It is the height of the summer season and many employers are providing young people with student intern opportunities in their businesses. If you are among them, congratulations! Now let’s make sure you don’t get sued.
In the past, businesses and other organizations saw student interns as the perfect opportunity to secure some eager-and-willing labor for free.
As an employer, the most important thing for you to keep in mind is the bright line that exists between who are paid and who can be unpaid interns.
Federal law requires that all individuals who are “employed” must be compensated for their labors. There are exceptions, but they apply only to “trainees,” which are strictly defined as people who receive internship training while on the job which furthers their own education.
“Before hiring that summer intern, think through the above test carefully to see if the internship qualifies for the exception,” says attorney Tracey E. Diamond of the law firm of Pepper Hamilton LLP. “Most interns must be paid for their time.”
Internships in the for-profit private sector are most often viewed as a form of employment, she notes.
The question is whether the intern or the employer is the primary beneficiary of the relationship. If the intern is the primary beneficiary, he or she is not an employee and doesn’t need be paid.
If, however, the employer is the primary beneficiary, the intern is an employee and must receive at least whatever is the minimum wage.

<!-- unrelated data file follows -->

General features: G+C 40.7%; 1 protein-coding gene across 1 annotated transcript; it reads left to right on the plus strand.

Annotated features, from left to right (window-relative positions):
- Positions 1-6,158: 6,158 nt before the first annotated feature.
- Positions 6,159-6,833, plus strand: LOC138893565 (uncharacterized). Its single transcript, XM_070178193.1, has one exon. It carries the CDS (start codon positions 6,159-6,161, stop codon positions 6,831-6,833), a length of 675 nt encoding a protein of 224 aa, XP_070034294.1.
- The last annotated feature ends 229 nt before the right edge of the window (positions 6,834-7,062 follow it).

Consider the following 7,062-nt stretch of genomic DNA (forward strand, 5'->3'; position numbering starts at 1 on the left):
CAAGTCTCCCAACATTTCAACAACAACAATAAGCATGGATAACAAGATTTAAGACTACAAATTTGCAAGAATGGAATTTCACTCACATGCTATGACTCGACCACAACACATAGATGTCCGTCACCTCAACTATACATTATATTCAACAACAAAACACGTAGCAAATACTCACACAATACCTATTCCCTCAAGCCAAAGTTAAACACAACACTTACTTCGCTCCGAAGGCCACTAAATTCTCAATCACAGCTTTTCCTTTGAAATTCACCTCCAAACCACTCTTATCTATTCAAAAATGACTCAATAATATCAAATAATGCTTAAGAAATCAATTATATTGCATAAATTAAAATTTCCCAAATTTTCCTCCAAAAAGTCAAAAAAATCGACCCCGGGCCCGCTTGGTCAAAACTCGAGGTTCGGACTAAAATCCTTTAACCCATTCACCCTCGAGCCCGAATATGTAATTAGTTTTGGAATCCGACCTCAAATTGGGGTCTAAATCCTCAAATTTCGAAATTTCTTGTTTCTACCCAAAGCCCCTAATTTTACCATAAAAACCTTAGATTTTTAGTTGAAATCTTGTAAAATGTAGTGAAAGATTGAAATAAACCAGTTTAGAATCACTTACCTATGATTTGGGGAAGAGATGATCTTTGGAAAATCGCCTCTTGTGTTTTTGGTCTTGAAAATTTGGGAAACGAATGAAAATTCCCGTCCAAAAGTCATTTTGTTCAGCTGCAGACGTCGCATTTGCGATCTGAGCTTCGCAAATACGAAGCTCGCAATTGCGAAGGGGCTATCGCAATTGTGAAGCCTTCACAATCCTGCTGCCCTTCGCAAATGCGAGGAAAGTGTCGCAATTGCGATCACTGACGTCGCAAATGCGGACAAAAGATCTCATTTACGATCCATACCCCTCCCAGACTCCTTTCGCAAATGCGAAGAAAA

In recent years several high-profile lawsuits – including some targeting the movie industry – have changed previously accepted standards for who can and who can’t be treated as an unpaid intern.
These days courts look to the following six-part test to determine whether an internship can be considered legally voluntary:
- The internship, even though it includes actual operation of the facilities of the employer, also is similar to training which would be given in an educational environment.
- The internship experience is for the benefit of the intern.
- The intern does not displace regular employees, but works under close supervision of existing staff.
- The employer who provides the training derives no immediate advantage from the activities of the intern, and on occasion its operations may actually be impeded.
- The intern is not necessarily entitled to a job at the conclusion of the internship.
- The employer and the intern understand that the intern is not entitled to wages for the time spent in the internship.
Keep in mind that all six standards must be met if an employer is free not to pay an intern. Diamond also warns that employers should be aware that the test for determining whether an internship is volunteer work is interpreted quite narrowly.
Interns also do not need to be paid if the internship program is structured around a classroom or academic experience, such as receiving college credit for the program, instead of simply working employer’s actual operations.
If the intern displaces a regular employee and is expected to perform productive work, he or she come under minimum wage and overtime laws.
Some employers try to get around minimum wage laws by hiring an intern as an independent contractor – a relationship that can be a problem if not classified correctly, Diamond points out.
As a general rule, if the employer expects an intern to work at a job site under supervision, they are considered an employee and not an independent contractor.